Leading By Example

Leading By Example

Problem solving is such an important life skill. IEP teams are no stranger to problems… so what are we doing to model collaboration and problem solving for students? How are we involving students in the problems that we are trying to resolve?

“Every opportunity to problem-solve provides students with a chance to practice the important skills required to solve real-life every day problems.”


A Lesson in Listening

“Whenever I choose to share a post, I worry a little and wonder how my ramblings and perspective may come across to others. I want this blog to be a place for honest conversations and perspective sharing, a space that open doors to communication and brings insight into the realities that others experience, and that promotes empathy and collaboration between families and professionals…..”

A Scrapbook for Special Education

“After over two hours of sitting at a table among dedicated team members, I could hardly believe the book we had written. This book of nearly 50 IEP goals outlined every hope and desire of one incredibly passionate mom, a mom who would not settle for anything less than the absolute best for her kid.

While the teacher and the therapists at the table struggled to imagine how any student would ever meet this many goals in one year, there was something special about that moment. We knew that this mom needed to see her hopes on paper. She needed us to experience the urgency that she felt every day as she imagined her child’s future….

Inclusion (Part 1): When Numbers Fail to Tell the Story

“As late as the middle of the 1970s, an estimated 1 million kids with disabilities didn’t even attend school (NEA, 1999).” We’ve come a long way since the Individuals with Disabilities Education Act (IDEA) was enacted. IDEA was the beginning of what continues to be a fight for inclusion and for the rights of students with disabilities.

In an effort to understand our progress in this fight, I spent a good portion of my day yesterday immersing myself in the numbers. Perhaps, my biggest take away is that we’re actually keeping data on the matter. The lack of data on students with disabilities prior to IDEA is further evidence of the separation and isolation experienced by so many for so long. Thanks to the DAC (Data Accountability Center, 2005-2011), I learned that since 2005, 15% more students (ages 6-21) receive their education in a regular classroom for at least 80% of their day. To my surprise, not a whole lot has changed for students who receive services in separate facilities.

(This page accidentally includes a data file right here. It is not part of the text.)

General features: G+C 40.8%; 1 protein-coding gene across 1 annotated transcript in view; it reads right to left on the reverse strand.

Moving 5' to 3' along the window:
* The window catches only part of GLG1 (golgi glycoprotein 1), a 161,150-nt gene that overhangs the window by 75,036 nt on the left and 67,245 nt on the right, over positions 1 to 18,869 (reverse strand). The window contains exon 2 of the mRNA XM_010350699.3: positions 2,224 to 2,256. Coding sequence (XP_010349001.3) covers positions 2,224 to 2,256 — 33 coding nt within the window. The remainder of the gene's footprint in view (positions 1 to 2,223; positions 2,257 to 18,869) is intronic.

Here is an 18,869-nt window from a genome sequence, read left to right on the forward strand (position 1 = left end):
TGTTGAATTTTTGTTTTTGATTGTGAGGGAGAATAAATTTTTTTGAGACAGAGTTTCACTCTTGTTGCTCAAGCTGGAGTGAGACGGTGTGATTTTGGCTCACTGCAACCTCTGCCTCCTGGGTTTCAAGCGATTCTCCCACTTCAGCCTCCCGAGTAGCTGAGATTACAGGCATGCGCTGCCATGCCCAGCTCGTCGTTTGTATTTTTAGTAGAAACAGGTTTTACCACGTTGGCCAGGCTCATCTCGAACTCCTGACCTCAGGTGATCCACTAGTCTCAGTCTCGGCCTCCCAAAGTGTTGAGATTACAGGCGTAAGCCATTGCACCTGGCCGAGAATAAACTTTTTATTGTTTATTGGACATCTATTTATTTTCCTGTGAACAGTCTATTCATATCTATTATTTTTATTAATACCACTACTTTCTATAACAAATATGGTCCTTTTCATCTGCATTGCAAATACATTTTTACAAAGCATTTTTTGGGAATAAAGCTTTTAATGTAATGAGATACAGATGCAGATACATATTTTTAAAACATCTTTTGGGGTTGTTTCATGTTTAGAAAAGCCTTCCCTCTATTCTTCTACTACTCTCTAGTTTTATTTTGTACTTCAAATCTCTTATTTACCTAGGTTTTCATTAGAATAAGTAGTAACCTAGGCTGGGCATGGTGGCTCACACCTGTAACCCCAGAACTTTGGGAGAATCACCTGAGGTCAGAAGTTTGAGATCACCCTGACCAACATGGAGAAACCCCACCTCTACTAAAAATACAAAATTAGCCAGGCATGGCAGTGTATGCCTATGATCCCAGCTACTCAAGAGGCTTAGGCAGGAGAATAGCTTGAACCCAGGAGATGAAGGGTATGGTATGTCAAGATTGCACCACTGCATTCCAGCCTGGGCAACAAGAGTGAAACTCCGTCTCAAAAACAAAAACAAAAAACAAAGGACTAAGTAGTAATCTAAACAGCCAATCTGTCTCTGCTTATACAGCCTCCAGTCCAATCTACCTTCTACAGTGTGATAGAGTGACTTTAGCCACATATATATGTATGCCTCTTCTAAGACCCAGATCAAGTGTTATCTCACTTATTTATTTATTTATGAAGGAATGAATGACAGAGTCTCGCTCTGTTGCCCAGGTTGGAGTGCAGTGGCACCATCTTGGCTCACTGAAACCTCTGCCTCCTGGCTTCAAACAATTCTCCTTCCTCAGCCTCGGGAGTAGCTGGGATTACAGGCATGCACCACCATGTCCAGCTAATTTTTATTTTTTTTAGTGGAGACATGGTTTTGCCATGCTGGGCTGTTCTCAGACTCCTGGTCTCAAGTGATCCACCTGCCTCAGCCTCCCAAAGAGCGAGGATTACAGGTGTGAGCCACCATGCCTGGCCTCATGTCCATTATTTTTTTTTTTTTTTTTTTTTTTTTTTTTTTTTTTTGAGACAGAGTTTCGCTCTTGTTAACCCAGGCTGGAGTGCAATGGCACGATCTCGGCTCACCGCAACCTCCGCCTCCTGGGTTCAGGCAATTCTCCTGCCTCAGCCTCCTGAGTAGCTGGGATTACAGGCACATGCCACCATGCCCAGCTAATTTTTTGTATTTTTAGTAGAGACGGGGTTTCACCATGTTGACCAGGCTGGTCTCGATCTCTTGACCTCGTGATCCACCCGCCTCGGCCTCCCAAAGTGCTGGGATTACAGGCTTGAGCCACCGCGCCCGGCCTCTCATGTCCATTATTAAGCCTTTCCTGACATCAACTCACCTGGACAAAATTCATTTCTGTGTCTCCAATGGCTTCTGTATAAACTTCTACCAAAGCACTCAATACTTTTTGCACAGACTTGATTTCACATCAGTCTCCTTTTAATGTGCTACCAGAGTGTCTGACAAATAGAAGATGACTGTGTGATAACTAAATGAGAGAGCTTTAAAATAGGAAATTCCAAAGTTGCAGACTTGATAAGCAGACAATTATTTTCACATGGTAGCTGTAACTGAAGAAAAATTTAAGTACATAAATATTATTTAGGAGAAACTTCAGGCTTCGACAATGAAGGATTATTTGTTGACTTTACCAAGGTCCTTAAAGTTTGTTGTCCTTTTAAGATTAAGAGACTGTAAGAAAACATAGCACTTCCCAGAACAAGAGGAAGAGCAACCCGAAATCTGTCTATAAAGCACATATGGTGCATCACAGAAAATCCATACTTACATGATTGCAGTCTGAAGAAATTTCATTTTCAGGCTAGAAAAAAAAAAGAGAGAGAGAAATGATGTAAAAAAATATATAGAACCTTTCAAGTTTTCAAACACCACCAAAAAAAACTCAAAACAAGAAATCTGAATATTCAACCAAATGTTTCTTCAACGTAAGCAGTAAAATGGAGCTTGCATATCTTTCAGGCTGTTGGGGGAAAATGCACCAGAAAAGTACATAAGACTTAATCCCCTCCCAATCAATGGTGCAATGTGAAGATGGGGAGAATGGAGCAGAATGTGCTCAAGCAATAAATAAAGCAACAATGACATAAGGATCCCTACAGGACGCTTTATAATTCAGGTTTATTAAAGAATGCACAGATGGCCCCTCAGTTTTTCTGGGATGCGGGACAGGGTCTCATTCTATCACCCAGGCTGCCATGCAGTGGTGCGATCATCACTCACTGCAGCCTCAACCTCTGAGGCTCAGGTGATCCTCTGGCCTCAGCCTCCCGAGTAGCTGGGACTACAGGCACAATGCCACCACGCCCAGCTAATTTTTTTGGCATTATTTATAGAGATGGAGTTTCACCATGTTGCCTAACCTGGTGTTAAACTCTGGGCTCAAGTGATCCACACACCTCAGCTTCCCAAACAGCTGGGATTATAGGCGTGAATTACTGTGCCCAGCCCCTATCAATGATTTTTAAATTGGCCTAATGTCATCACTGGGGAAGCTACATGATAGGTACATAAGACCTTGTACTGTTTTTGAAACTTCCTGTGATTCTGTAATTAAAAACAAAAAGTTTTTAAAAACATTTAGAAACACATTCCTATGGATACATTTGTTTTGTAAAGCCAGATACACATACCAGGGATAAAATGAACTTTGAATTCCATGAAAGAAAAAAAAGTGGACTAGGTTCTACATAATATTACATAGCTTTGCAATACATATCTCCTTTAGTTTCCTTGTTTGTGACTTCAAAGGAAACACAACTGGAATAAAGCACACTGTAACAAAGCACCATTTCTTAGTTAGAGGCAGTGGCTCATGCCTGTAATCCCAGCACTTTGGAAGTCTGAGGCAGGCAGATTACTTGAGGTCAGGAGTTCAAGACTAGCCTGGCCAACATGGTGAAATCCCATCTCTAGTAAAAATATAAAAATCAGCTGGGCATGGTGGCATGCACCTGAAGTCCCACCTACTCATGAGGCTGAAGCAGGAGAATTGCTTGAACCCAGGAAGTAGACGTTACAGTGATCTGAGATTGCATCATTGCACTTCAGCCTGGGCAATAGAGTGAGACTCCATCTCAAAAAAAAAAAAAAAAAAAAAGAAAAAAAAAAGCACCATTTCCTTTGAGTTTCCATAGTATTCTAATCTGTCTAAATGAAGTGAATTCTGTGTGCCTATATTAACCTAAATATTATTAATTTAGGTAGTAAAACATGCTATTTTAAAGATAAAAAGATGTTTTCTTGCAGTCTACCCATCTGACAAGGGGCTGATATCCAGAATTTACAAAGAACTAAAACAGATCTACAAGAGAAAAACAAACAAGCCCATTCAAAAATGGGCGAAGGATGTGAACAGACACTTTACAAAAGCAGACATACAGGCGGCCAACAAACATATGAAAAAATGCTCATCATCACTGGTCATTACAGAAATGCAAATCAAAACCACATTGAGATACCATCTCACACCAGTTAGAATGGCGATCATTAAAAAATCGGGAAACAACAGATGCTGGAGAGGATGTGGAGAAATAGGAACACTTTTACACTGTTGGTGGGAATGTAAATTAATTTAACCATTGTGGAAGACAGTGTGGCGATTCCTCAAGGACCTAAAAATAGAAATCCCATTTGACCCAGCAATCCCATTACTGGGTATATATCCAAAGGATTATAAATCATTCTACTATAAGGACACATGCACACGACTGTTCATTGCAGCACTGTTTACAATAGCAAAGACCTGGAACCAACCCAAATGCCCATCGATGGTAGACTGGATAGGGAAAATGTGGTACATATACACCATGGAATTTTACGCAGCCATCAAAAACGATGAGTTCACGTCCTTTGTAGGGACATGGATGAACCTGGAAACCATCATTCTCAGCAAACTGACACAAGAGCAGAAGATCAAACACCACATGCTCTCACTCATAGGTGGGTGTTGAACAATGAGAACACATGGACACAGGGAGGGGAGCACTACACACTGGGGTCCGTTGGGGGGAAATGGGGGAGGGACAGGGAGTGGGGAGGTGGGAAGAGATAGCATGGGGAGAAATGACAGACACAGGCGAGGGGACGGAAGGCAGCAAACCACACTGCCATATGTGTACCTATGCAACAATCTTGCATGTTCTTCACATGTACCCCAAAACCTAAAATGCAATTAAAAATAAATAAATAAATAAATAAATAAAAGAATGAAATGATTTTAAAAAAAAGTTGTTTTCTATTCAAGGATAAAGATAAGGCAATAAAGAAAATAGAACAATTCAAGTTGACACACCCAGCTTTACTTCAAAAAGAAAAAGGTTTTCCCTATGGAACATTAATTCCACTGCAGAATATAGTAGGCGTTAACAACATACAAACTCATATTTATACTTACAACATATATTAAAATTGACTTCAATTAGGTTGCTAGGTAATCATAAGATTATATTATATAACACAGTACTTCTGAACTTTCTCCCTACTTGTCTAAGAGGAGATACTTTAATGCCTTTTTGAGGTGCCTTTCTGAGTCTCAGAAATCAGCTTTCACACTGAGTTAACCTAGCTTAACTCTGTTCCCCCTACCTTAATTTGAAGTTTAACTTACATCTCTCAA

What do these numbers really tell us about the effectiveness of inclusion today? While I’m sure a master statistician would have more to say on the matter, I’m not convinced that the numbers will ever tell the full story. If we’re pushing for an increase in the sheer numbers of students spending time with general education peers, then we’re on the right track. But numbers don’t give us information about the quality of each student’s experience or whether or not their placement is truly the best match for their unique needs.

Effective inclusion is a process in which certain guidelines and questions must be considered.

I – Individualized

Special education is built on an individualized approach to instruction. In the same way, what inclusion means for one student may be different than what it means for another student. The level and method to which a student interacts with the general education community must be purposeful, realistic, and supportive.

  • Do the environments support the IEP goals?
  • Do the accommodations/modifications support meaningful participation?

N – Necessary

Every student with special needs has the right to be part of the greater educational community. The process of determining the least restrictive environment is absolutely necessary, but there must be a clear rationale for every placement decision. Without an intentional discussion about what this placement will look like or feel like for the student, all we’re left with is a percentage of time…  just another number.

  • Are the student’s rights on the table?
  • Does discussion about placement include thoughtful discussion about implementation?

C – Collaborative